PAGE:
Cuzco: the belly button of the world

Cuzco is my favourite place in Peru, and probably one of my favourite in South America. We loved everything about this town, from the narrow stony streets, the churches, the beautiful building, the markets, the food and the whole culture in general. One of my favourite things about this city is that cathedrals and buildings from the Spanish colonial time, stand right besides Ince buildings and temples.

Between the time we spent before and after visiting Machu Picchu, we ended up staying here for 10 days and we would have stayed longer, despite the heavy rain on our last days there – a sign that the rainy season was indeed starting!

Things to see and do in Cuzco:

  • Take a free walking tour;
  • Visit the San Pedro Market;
  • Walk around the artisanal markets;
  • Try more local food!

Cuzco is one the best places to learn about Inca history and culture and taking a walking tour is one of the best way to learn about it and meet other people. We used Incan Milky Way, but there are plenty of companies that organise them, and they are free (tip based), so you can just ask your hostel. After the tour, we also went back to the places in town we liked the most to take our time walking through them (and take pictures!).

One of the must-see places in Cuzco is Plaza de Armas, surrounded by colonial arcades, cathedrals, gardens and fountains. If it’s sunny out, try to spend some time in the gardens right in the middle of the plaza, an amazing spot for people-watching. At one the ends of the plaza, there is the Iglesia de La Compañia de Jesús one of the main examples of Andean Baroque architecture, first built in the 16th century, but rebuilt after the 1650 earthquake.

On another side of the plaza, you can see the Cusco Cathedral, which was built on the foundations of Viracocha Inca’s palace. To build this cathedral, they used some blocks from the Saqsaywaman fortress, a very important Inca site about 2km from Plaza de Armas. Unfortunately, we didn’t get to see this place, but we hard it’s worth the uphill trek!

Another must-see place in Cuzco is Qorikancha, which used to be one of the richest Inca temples ever built and it also included the Temple of the Sun. Today, all the inside treasures are lost and all you can see in this place are the ancient stone walls and the Convent of Santo Domingo, that was built on those walls.

We discovered the San Pedro Market thanks to our walking tour, and we couldn’t stop going back there to buy fresh food, delicious fruit juices and just get a an insight into the daily life. This market, also know as the Central Market, was built by Gustave Eiffel himself, the same one who built the Eiffel Tower in Paris!

This market is open every day from 9 am to 6pm. Make sure you try their fruit juices: we got a huge jug of mix fruit juice (4 glasses) for only 3 soles, which is only €0.80, and it was delicious!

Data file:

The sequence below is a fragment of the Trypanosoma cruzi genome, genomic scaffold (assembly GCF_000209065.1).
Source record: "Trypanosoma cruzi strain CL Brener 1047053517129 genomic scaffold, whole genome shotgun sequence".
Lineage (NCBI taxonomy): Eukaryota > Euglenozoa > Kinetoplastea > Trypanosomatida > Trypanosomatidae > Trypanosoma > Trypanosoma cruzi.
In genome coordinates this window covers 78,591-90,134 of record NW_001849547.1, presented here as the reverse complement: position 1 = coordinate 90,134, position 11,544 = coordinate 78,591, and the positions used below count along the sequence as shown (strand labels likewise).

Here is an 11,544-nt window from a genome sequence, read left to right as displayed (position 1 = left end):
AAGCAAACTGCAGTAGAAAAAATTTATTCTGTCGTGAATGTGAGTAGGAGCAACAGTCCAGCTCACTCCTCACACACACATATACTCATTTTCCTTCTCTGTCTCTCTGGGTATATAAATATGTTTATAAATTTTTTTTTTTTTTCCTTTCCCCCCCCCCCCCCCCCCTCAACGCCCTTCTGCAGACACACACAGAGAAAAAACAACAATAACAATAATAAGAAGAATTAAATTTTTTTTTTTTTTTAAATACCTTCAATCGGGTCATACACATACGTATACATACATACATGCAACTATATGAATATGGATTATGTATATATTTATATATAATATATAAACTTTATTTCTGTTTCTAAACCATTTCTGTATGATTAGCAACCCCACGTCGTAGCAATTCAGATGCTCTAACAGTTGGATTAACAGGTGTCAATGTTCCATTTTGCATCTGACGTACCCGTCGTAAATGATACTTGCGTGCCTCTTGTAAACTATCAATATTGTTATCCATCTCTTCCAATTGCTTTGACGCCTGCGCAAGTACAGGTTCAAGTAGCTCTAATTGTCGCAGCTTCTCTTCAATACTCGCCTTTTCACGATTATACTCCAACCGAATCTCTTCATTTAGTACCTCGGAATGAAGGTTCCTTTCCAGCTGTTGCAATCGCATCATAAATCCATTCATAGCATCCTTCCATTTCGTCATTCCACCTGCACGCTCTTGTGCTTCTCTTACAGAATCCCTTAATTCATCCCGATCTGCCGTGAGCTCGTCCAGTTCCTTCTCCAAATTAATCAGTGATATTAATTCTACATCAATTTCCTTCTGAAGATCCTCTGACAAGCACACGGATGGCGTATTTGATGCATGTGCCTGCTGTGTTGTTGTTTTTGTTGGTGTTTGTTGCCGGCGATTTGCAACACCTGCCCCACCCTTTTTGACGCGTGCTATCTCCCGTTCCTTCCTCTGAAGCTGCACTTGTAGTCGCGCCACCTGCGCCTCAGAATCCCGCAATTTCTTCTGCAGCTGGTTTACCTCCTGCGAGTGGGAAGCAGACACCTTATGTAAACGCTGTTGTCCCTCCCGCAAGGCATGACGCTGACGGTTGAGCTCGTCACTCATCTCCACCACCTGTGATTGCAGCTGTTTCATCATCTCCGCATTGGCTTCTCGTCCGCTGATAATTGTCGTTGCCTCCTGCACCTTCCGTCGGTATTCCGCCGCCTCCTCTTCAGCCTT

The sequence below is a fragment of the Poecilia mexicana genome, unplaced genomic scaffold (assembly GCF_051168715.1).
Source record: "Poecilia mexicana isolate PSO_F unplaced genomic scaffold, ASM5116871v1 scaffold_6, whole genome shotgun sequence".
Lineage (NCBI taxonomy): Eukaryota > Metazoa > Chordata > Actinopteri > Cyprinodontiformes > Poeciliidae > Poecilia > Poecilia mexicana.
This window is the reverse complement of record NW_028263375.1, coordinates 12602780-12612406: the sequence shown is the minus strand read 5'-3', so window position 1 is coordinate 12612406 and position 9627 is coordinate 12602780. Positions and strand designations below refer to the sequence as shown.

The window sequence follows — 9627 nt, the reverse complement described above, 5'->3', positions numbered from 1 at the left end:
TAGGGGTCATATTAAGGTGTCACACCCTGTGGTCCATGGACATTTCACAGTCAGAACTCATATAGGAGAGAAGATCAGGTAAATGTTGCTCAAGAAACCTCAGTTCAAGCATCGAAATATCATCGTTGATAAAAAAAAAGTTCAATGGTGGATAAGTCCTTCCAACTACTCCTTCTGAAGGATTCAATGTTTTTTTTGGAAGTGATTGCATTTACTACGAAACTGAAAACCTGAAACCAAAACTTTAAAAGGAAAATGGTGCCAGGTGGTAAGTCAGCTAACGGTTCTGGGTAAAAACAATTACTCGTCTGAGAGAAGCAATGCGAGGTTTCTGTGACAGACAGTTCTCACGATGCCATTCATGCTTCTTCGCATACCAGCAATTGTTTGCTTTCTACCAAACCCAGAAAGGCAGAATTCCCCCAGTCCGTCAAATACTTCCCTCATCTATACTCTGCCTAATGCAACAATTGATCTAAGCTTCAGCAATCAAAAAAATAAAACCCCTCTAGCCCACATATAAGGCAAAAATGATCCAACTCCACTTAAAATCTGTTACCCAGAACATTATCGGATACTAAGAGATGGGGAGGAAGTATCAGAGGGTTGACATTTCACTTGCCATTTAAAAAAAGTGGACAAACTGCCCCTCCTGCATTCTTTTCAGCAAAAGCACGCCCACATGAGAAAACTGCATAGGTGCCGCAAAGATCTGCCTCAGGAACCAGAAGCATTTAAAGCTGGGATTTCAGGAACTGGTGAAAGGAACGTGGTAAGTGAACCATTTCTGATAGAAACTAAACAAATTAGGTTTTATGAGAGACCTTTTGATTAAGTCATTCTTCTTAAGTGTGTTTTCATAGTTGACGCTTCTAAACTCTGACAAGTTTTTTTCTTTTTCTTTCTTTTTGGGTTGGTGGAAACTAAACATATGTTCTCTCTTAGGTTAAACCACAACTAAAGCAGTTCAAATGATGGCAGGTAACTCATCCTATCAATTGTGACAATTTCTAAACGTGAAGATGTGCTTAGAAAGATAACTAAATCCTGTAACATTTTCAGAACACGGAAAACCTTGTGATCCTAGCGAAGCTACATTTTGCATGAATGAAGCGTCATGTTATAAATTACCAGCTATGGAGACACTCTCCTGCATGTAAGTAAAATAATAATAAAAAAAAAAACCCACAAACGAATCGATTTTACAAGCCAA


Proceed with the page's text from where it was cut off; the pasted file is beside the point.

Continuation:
EA thing not to be missed is the artisans markets around Cuzco. One of my favourite is located on the street between San Pedro Market and Plaza de Armas, on Calle Santa Clara, just on the right once you go through the big arch. We randomly came across this market and we loved it. We went back lots of times just to have a look through all the handmade stuff and talk to the people there. We also got plenty of souvenirs and alpaca jumpers.

It feels a bit less authentic, but it has amazing handmade products, Pedazo de Arte, on Calle Plateros. I could spend hours looking at their products.

Finally, in Cuzco we had amazing food too! My two favourite places were Casa Morena and Creperie la Bo’.

Casa Morena, just beside Plaza de Armas, makes traditional Peruvian food but in a modern version, with lots of vegetarian options available. Creperie la Bo’ is also a hostel and it’s in the neighborhood of San Blas, one of the nicest in Cuzco. It has spaces with hammocks, books, games and fireplaces and here you can have some of the best sweet and savoury crepes ever!

Where to stay

We stayed in a hostel called Ukukus hostel and we really liked it. The staff was very nice all the time and the room was big, clean and it had veery good wi-fi and hot water for the shower. It also had a nice kitchen and balcony area from were you can see the city.

Getting from Lima to Cuzco

Like I said before, we thought that it wasn’t possible to visit Machu Picchu in February, so we decided to do this first, before visiting the rest of Peru.

While it is true that some parts of the trail might be closed in February because of the rainy season, you can still visit the place and your guide will find an alternative route.

Even though, we want to travel green and we were planning to only get buses from Ecuador onward, we were forced to fly from Lima to Cuzco for three reasons:

  1. The main reason is that the bus route between Lima and Cuzco is very dangerous and bandits and terrorists attacks are extremely frequent. The owner of one of the hostels we stayed in, for example, told us he was caught in one of these attacks and got shot in the hand;
  2. The bus from Lima to Cuzco takes 20 hours, while flying only takes 1; and
  3. A return flight with Viva Peru was 140 dollars for both of us, whereas the Cruz del Sur bus was 150 dollars one way each

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